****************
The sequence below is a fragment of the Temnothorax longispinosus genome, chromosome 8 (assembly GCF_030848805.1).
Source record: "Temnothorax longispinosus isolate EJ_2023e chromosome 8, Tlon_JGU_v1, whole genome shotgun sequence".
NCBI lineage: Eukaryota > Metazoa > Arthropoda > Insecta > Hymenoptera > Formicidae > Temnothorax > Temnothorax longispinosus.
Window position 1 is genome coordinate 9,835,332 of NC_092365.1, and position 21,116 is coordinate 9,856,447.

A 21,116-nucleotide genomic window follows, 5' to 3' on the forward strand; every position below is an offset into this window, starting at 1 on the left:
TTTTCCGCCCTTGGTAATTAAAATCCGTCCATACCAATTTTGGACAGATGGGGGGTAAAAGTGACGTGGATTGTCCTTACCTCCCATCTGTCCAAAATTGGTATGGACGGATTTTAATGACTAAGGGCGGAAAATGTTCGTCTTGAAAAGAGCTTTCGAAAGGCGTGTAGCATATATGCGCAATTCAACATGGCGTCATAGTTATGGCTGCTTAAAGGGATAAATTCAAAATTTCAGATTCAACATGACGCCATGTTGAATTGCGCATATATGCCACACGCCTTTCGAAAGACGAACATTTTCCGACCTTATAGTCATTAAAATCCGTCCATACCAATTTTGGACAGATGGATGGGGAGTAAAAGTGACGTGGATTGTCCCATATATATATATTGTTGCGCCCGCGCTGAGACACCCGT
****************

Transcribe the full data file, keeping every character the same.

The sequence below is a fragment of the Temnothorax longispinosus genome, chromosome 8 (assembly GCF_030848805.1).
Source record: "Temnothorax longispinosus isolate EJ_2023e chromosome 8, Tlon_JGU_v1, whole genome shotgun sequence".
NCBI lineage: Eukaryota > Metazoa > Arthropoda > Insecta > Hymenoptera > Formicidae > Temnothorax > Temnothorax longispinosus.
Window position 1 is genome coordinate 9,835,332 of NC_092365.1, and position 21,116 is coordinate 9,856,447.

A 21,116-nucleotide genomic window follows, 5' to 3' on the forward strand; every position below is an offset into this window, starting at 1 on the left:
TTTTCCGCCCTTGGTAATTAAAATCCGTCCATACCAATTTTGGACAGATGGGGGGTAAAAGTGACGTGGATTGTCCTTACCTCCCATCTGTCCAAAATTGGTATGGACGGATTTTAATGACTAAGGGCGGAAAATGTTCGTCTTGAAAAGAGCTTTCGAAAGGCGTGTAGCATATATGCGCAATTCAACATGGCGTCATAGTTATGGCTGCTTAAAGGGATAAATTCAAAATTTCAGATTCAACATGACGCCATGTTGAATTGCGCATATATGCCACACGCCTTTCGAAAGACGAACATTTTCCGACCTTATAGTCATTAAAATCCGTCCATACCAATTTTGGACAGATGGATGGGGAGTAAAAGTGACGTGGATTGTCCCATATATATATATTGTTGCGCCCGCGCTGAGACACCCGT